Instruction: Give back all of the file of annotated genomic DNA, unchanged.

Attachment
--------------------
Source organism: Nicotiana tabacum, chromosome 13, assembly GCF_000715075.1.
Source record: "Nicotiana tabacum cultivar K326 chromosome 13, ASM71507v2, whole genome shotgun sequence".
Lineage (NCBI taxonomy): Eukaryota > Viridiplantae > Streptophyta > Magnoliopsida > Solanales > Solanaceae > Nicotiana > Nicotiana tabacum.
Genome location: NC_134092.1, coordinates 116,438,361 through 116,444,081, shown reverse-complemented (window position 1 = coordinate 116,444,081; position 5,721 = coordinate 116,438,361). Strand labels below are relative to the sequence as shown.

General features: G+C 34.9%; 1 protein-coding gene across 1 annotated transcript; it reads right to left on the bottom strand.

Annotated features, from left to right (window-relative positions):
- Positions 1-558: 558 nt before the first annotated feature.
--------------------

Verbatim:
Source organism: Nicotiana tabacum, chromosome 13, assembly GCF_000715075.1.
Source record: "Nicotiana tabacum cultivar K326 chromosome 13, ASM71507v2, whole genome shotgun sequence".
Lineage (NCBI taxonomy): Eukaryota > Viridiplantae > Streptophyta > Magnoliopsida > Solanales > Solanaceae > Nicotiana > Nicotiana tabacum.
Genome location: NC_134092.1, coordinates 116,438,361 through 116,444,081, shown reverse-complemented (window position 1 = coordinate 116,444,081; position 5,721 = coordinate 116,438,361). Strand labels below are relative to the sequence as shown.

General features: G+C 34.9%; 1 protein-coding gene across 1 annotated transcript; it reads right to left on the bottom strand.

Annotated features, from left to right (window-relative positions):
- Positions 1-558: 558 nt before the first annotated feature.